Occam's Razor: Do you really know what it means?

posted 1999-Dec-13
In Contact, Dr. Arroway (played by Jodie Foster) is asked "Do you know what Occam's Razor is?" to which she responds (roughly):

"Yes, it's the scientific principle that, all things being equal, the simplest answer is usually the right one."

No it isn't! It's not it's not! I keep hearing people refer to Occam's Razor (also, I discovered, acceptably spelled "Ockham's Razor") as though it means that simpler explanations tend to be right. Occam's Razor is this:

"one should not increase, beyond what is necessary, the number of entities required to explain anything" - William of Ockham

[UPDATE: The page from which I got that quote has rather liberally translated the original. I'm now finding a variety of english translations for the original latin "Pluralitas non est ponenda sine neccesitate", such as "Entities should not be multiplied unnecessarily," and "Plurality should not be posited without necessity." Some other night I'll do a consensus search and find the most accurate translation.]

Occam's Razor, in my words, means that if you have a working explanation for something, don't go making it more complicated. Which, yes, means that the first hypothesis you try is the simplest one...but that doesn't mean that it's RIGHT because it's simple, it just means that it's the best explanation to try until it doesn't work.

For example, say you plot three points on a graph, all in a line, and are trying to come up with a function which will describe the rest of the points you plot. There are an infinite number of equations which will pass through those three points, but the best assumption to make is that all the points will lie along the line. Occam's razor says so. What Occam doesn't say is that choice is the "right" one just because it's simple. If you plot a fourth point which doesn't end up in line with the other three, is there egg on Occam's face? No way, baby.

More information on Occam's Razor can be found on this site, with more information on its current uses here.

Andrew Mattock
05:49PM ET
Occam, to use one of several spellings, puts the damper on intellectuals, philosophers and anyone predisposed to the use of hyperbole or just likes the sound of their own voice.
Dan Tapp
02:49PM ET
Interesting...that's the first time I've ever seen that Latin phrase as the original text. I'd always thought it was something along the lines of
"Non sunt multiplicanda entia praeter necessitatem."",2004-02-18 12:44:48.250000000
204,34,83,"Has a solution to this problem been found and effectively implemented yet?

I have users of my online application that use a shared Mac with IE computer. From what I read above no matter what my webpage instructs the browser to do, it still caches information.
My users have to enter personal information and I am now a little scared that the browser is caching infromation that could be exposed to subsequent users of the computer.
I would appreciate an update. Otherwise, I will have to block mac with IE.
Andrew Mattock
04:24PM ET
Interesting that there have been no further comments on this page. A word or two, even big one's, wouldn't necessarily constitute hyperbole. I guess it's an obscure subject and shows how far out of touch with the masses the two contributors to this page are. That's the simplest explanation!
Kevin Baird
03:50PM ET
The 'Contact' version contains the words 'all things being equal'. Let's assume that explanation x and explanation y for a given phenomenon are otherwise identical, except explanation y requires one more assumption. So go with x, because it's simpler.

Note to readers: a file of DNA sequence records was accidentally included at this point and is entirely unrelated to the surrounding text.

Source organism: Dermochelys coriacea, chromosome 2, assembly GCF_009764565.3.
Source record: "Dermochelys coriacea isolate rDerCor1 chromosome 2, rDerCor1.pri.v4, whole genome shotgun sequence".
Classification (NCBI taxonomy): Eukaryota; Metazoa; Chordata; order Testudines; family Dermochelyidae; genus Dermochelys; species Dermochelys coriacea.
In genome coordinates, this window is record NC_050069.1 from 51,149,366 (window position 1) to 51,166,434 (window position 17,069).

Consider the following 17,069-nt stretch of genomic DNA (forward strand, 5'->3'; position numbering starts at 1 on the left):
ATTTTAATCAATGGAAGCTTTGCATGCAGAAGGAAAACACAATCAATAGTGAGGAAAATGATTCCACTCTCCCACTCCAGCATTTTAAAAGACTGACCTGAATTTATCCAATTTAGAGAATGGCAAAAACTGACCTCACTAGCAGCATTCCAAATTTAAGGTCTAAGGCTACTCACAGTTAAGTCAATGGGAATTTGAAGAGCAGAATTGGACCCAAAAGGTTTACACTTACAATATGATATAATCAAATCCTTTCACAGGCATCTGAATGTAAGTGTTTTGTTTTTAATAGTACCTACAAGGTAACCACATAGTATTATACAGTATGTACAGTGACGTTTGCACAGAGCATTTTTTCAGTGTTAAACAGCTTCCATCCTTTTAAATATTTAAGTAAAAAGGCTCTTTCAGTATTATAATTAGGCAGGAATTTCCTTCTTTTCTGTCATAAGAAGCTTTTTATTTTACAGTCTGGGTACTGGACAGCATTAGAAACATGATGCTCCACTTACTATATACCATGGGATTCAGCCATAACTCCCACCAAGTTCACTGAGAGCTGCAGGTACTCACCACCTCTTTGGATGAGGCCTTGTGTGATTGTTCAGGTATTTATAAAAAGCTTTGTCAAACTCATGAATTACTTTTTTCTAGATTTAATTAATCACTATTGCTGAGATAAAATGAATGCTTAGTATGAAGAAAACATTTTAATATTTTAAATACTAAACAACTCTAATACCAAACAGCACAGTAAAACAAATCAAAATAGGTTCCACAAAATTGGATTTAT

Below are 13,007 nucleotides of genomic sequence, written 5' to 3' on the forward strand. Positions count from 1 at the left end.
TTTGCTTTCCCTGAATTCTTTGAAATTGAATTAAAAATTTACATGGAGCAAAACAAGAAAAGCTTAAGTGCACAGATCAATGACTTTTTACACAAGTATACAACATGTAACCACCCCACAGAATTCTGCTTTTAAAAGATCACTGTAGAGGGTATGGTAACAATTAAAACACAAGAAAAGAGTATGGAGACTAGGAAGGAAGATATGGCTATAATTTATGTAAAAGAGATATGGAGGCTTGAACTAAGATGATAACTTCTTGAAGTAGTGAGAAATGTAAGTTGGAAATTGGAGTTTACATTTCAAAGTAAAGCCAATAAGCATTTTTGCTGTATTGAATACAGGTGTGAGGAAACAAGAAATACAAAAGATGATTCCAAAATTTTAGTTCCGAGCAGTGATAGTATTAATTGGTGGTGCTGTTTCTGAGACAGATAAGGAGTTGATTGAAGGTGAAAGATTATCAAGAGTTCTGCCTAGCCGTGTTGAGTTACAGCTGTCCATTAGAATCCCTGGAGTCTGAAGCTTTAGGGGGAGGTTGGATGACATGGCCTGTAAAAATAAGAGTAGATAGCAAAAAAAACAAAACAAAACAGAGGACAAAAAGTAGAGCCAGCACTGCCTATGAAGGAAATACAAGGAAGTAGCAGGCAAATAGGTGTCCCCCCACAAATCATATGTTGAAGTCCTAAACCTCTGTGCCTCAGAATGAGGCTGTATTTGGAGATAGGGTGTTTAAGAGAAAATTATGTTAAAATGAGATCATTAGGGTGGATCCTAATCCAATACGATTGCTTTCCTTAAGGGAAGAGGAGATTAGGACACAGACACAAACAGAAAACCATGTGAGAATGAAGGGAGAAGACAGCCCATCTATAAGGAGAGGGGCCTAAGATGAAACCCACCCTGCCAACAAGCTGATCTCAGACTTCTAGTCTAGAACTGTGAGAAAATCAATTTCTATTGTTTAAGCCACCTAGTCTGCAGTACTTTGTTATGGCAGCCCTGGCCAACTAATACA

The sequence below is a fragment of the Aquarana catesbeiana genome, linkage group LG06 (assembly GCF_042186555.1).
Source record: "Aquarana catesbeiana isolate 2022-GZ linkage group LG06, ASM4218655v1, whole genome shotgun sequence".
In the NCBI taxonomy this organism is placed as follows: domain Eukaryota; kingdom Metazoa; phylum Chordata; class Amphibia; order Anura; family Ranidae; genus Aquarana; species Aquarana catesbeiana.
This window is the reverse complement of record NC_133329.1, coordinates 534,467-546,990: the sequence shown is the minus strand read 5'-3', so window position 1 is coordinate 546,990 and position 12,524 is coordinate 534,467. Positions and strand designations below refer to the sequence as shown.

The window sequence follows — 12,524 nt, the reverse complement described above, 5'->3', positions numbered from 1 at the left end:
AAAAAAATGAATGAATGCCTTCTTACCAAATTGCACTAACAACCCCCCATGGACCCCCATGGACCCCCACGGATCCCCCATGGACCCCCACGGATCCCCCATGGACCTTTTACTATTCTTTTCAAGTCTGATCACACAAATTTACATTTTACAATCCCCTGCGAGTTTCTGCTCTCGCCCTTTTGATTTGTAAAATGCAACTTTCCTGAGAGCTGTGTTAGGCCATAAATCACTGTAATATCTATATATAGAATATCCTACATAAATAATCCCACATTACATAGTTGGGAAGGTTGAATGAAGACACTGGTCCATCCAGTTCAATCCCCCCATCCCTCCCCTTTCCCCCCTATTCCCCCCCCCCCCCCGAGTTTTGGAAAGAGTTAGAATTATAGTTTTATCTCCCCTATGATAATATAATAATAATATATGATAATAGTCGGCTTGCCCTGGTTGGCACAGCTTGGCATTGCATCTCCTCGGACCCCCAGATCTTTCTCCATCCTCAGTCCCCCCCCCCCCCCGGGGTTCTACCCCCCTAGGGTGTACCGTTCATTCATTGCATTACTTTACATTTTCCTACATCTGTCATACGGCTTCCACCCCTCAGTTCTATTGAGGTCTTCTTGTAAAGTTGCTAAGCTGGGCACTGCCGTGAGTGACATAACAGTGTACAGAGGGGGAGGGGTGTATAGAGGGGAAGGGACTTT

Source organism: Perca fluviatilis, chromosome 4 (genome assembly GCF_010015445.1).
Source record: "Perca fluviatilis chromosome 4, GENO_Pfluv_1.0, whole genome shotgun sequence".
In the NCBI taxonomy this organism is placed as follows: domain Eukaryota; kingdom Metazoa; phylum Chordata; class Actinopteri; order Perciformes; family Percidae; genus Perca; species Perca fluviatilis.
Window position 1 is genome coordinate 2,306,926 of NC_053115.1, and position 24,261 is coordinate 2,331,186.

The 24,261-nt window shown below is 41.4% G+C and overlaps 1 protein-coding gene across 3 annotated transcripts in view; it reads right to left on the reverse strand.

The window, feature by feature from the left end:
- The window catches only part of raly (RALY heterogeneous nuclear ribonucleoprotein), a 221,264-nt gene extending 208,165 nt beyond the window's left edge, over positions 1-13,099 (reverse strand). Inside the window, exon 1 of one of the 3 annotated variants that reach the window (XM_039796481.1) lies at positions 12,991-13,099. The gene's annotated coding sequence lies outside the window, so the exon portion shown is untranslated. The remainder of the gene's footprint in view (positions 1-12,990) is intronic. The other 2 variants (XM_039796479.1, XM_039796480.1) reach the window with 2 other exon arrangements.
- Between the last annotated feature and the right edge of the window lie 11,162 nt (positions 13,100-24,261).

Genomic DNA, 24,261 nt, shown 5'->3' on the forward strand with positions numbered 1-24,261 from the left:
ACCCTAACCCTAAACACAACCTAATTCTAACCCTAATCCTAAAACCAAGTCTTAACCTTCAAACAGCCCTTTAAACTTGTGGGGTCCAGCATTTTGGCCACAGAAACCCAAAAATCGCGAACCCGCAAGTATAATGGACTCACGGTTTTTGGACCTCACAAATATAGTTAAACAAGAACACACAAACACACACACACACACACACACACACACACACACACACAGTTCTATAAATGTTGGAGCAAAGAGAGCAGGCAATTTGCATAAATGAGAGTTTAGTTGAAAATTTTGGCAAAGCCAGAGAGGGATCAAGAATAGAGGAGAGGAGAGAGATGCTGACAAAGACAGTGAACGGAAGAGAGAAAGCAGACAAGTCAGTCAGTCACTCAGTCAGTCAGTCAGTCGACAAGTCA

If y offers a better (more accurate, more robust, more thorough, whatever) explanation, go with y, even though it's more complicated. The Contact/Zemeckis version has no issue with this decision, because 'all things being equal' is no longer true: y actually offers a better explanation.

So simpler explanations DO tend to be right unless a more complex explanation is measurably better.
Adrian Scott
01:12AM ET
The spelling of 'Ockham' comes from the the fact that the authors name is not "William Ockham" - but "William OF Ockham". Willam came from the village of Ockham, which is not too far from London Heathrow airport.
10:11PM ET

When you explain anything it makes no sense giving many explanations when one is just as good. Really, what sense does it make to give one explanation, then give many more all meaning the same thing, that’s wasted breath.

You know, sometimes its easy to get caught in the trap, because you might be explaining something and based on the look on the person’s face you get the idea that you have to say it differently for them to understand, and before you know it, you have gone on and on about the same thing in about six different ways, leaving the person wanting to give a piece of advice from Ockham

R.T. Lindsay
05:20AM ET

My philosophy lecturer gave it to me like this: “Don’t multiply entities beyond necessity”, which means in effect that unless a good positive reason can be given for believing that X exists, one ought to believe that X doesn’t exist. In this context, Ockham’s razor amounts to the idea that an explanatory hypothesis is better if it postulates the existence of fewer entities, or fewer kinds of entities, than rival explanations.

ron muir
11:36PM ET

Andrew Mattock blows his credibility by his incorrect use of the word “one’s”.

Collette Walsh
12:55PM ET

Surely once you have an alternative hypnosis to explain the final dot on your hypothetical graph, then this new hypothesis is now the new simplest hypnosis and as such supports ockhams razor. Just a thought

01:27PM ET

It also applies to philosophy. Why have two gods when one will do?

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